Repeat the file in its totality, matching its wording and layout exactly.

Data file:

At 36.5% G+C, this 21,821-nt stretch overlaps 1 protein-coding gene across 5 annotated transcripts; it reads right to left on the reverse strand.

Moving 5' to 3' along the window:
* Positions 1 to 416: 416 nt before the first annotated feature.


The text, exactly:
At 36.5% G+C, this 21,821-nt stretch overlaps 1 protein-coding gene across 5 annotated transcripts; it reads right to left on the reverse strand.

Moving 5' to 3' along the window:
* Positions 1 to 416: 416 nt before the first annotated feature.